How to Convert a Garage to an Office DIY

Updated April 17, 2017

Working at home can be a rewarding experience both personally and financially. However, an office is recommended to work in a peaceful environment. Transforming your garage into an office can be done in a few days and can provide you with that working space.

Draw the plan of your new office and make a list of the electronics you will need. Making plans will determine where to put the lights and electrical sockets. It will also allow you to decide between a custom-built desk and buying one in the store.

Install new electric cables for the lights and the office equipment. Check for the power requirement of all the electronic and lights you plan to install in your office. Check for peak power and not average power. For example, a laser printer can consume 100 watts when printing but 400 watts in the first few seconds after turning it on.

Insulate the walls and ceiling of the office. A cold or draughty office is not a good place to work. Be sure to install the amount of insulation recommended for your area. Batt insulation loses its efficiency if compressed. Refrain from using 6-inch batt insulation with a 4-inch stud wall as you might spend more for equivalent results.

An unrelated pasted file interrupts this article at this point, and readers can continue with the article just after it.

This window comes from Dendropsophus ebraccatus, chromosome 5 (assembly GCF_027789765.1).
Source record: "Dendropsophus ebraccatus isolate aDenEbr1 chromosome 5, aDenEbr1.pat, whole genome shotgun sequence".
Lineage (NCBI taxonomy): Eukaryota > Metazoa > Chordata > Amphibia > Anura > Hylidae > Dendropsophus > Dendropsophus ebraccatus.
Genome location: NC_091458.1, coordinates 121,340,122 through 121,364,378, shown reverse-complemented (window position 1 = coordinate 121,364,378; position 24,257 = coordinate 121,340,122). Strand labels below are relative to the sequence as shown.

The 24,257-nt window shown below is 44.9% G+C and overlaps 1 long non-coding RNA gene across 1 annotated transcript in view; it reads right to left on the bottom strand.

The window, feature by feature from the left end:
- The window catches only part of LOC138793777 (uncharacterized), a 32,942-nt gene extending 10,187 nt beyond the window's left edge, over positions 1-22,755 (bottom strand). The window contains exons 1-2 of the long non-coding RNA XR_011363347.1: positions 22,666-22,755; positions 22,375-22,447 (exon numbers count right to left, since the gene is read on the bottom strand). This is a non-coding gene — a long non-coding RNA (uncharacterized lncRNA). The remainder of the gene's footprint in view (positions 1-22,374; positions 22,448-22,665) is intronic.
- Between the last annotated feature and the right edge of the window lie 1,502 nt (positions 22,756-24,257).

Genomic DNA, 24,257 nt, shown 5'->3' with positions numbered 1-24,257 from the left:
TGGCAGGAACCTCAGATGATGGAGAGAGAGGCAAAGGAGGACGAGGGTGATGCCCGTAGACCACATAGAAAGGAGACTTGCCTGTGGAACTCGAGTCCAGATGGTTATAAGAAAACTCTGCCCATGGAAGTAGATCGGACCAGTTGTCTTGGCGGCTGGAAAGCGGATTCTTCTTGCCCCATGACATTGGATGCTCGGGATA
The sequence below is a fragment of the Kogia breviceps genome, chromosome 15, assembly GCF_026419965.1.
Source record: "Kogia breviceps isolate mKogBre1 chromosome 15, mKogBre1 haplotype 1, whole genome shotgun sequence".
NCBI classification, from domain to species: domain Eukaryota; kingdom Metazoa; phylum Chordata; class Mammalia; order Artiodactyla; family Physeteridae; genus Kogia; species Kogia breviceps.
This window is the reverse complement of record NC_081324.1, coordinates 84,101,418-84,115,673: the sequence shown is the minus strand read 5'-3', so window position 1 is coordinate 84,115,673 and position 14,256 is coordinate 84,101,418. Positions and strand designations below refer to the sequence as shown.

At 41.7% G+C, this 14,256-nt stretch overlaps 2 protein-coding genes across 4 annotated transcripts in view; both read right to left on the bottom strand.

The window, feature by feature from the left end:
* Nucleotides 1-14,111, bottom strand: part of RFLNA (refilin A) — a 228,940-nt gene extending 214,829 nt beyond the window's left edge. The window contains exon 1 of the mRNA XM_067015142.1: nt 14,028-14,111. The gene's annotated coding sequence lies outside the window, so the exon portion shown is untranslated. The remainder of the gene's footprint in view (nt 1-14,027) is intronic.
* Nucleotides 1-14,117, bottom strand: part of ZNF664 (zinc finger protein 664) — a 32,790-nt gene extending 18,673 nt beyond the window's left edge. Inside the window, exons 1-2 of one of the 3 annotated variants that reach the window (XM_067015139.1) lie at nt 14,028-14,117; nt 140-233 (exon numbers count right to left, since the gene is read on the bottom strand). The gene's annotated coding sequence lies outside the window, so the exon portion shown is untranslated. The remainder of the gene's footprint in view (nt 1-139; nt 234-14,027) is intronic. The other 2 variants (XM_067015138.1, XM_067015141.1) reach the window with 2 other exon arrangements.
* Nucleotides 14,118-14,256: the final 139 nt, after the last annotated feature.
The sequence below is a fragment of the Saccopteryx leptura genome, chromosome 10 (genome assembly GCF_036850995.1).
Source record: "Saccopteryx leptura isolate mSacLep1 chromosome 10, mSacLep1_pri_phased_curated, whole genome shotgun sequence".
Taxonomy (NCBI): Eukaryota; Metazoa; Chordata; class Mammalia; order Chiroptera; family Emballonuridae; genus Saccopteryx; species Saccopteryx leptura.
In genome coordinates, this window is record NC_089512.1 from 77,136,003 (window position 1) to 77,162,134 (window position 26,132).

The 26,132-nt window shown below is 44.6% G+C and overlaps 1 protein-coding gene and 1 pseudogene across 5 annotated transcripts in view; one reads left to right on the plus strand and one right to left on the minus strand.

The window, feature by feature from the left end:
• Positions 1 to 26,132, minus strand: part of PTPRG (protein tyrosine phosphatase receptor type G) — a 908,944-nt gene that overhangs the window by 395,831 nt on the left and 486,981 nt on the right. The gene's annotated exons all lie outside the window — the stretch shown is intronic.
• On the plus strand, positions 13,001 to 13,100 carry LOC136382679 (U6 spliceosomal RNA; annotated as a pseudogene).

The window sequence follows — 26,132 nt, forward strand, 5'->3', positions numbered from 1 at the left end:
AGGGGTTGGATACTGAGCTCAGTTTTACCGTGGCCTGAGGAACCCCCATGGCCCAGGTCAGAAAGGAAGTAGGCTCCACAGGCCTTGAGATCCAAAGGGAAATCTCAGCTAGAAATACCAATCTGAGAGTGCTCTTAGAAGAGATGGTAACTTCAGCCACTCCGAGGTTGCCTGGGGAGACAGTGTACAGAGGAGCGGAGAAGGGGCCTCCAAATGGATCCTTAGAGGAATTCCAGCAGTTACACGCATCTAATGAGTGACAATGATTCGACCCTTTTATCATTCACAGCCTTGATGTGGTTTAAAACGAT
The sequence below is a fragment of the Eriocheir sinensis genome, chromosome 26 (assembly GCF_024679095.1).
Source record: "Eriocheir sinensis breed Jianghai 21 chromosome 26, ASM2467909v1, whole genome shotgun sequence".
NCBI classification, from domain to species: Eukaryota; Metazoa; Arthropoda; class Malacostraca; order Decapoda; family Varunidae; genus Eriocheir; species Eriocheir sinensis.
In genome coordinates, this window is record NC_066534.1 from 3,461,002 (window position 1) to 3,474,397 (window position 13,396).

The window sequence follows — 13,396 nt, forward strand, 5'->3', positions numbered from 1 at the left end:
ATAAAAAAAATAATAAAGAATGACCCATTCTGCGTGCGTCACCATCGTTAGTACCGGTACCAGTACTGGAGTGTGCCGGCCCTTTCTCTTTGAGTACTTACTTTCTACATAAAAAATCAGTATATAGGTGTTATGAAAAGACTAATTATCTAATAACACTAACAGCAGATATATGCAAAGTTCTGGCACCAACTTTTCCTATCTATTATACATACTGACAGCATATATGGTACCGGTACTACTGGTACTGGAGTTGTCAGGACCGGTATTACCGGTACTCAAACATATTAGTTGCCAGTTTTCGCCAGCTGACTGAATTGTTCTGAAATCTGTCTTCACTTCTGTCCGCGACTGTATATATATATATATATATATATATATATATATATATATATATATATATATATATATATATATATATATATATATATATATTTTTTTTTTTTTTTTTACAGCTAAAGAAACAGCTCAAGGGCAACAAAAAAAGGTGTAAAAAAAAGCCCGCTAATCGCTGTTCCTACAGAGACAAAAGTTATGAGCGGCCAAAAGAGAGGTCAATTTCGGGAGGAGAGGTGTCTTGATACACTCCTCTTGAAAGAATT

Install the drywall, using 1-inch screws for ½-inch drywall and 1¼-inch screws for ¾-inch drywall. The various building codes all call for one screw every 6 inches on the top and bottom and a 1-inch screw every 12 inches on each of the studs . Drive the screws 1/8 inch under the surface of the drywall to be able to cover them with mud.

Put mud in between the sheets and on top of the screws. Sand before applying the primer and the paint.

Lay the flooring down after finishing the walls and ceilings. Clean the floor thoroughly if you had any oil, gas or any other chemical spill in your garage. Once done, the type of floor is up to your personal preference. Remember, however, that deep carpet can capture allergens and dust easily.


Foam insulation, if your budget allows it, is the best choice as it will insulate and seal, preventing air leaks that lower the batt and blow-in insulation efficiency. Mudding between sheets need to be done in several layers to avoid cracks in the mud. Try to keep each layer 1/8 inch to ¼ inch deep. Wait for the first layer to dry before applying the second one.


Remember to follow all the safety rules of your power tools. Wear a breathing mask when cutting drywall.

Things You'll Need

  • Drywall
  • Mud
  • Screws
  • Flooring
  • Plywood
  • Drill
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